Security and Climate Change
Part One of the Climate Change Series
For most of the 21st century we have been discussing the same issue. It is an issue that has been brewing for decades and is almost at its boiling point – literally. Humans have been engaged in this matter since the early 1800s, when the industrial revolution brought about the technology that would forever impact our natural world. The focus of climate change is often on the natural ramifications, such as the increase of natural disasters and the overall warming of the earth’s temperature. This focus has shifted with the modern discussion of climate change, as now many governments are acknowledging the impact of climate change on security, on both the national and personal levels.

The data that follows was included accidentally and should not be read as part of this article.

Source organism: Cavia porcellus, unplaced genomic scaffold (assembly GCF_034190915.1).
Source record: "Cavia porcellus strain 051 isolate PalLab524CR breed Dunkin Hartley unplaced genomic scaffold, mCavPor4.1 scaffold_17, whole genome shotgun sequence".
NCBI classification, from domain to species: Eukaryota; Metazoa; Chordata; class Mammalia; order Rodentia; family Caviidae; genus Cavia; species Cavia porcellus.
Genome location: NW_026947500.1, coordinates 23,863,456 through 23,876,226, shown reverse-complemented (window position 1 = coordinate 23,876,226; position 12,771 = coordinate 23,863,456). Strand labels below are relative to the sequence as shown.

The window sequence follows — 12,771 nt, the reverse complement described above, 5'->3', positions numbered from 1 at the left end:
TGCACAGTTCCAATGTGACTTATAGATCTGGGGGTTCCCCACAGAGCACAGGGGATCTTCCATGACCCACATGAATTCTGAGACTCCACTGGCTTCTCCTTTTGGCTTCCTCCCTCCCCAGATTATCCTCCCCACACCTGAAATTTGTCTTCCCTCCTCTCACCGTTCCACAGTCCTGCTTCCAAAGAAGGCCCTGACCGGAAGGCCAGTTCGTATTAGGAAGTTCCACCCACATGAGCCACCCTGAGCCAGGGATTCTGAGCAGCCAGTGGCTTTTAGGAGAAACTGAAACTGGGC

The most obvious impact to the security industry is the increasing rate of natural disasters. Natural disasters present the base level of the potential risks for the security industry. In and of themselves, natural disasters are difficult enough. While some precautions can be taken – such as buildings built to earthquake codes, or higher built structures to avoid flooding – natural disasters are truly unpredictable. Even ones that can be tracked, like hurricanes, can leave destruction in their wake that never could have been imagined. But natural disasters have predated climate change, so why are we discussing this now? Well, science has shown us that the results of climate change (especially the increase of global temperature) will have an impact on the severity of certain disasters. For example, storm formation may not increase as a result of climate change, but the strength of these storms will be increased by the warmer temperatures. Cycles of droughts may occur over a shorter period of time, meaning that droughts could occur more often than ever in the past. If storms decrease in frequency but increase in severity, this would result in a less stable supply of rainfall in some areas. Probably the most infamous natural result of climate change is the rise of sea levels as a result of melting glaciers.